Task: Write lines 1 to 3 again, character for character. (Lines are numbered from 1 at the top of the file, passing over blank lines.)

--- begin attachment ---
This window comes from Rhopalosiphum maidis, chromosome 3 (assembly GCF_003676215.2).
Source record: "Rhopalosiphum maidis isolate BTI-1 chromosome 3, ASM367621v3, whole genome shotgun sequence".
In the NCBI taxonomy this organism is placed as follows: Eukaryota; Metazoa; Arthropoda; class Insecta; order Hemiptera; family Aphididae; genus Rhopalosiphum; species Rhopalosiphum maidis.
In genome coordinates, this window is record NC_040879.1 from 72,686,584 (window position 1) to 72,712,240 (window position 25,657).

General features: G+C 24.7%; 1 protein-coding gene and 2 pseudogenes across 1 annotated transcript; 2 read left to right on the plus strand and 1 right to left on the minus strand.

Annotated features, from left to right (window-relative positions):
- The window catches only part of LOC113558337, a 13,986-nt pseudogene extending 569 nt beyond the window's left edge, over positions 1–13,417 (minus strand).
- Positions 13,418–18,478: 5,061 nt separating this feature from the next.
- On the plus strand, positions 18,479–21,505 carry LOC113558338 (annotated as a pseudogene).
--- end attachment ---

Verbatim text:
This window comes from Rhopalosiphum maidis, chromosome 3 (assembly GCF_003676215.2).
Source record: "Rhopalosiphum maidis isolate BTI-1 chromosome 3, ASM367621v3, whole genome shotgun sequence".
In the NCBI taxonomy this organism is placed as follows: Eukaryota; Metazoa; Arthropoda; class Insecta; order Hemiptera; family Aphididae; genus Rhopalosiphum; species Rhopalosiphum maidis.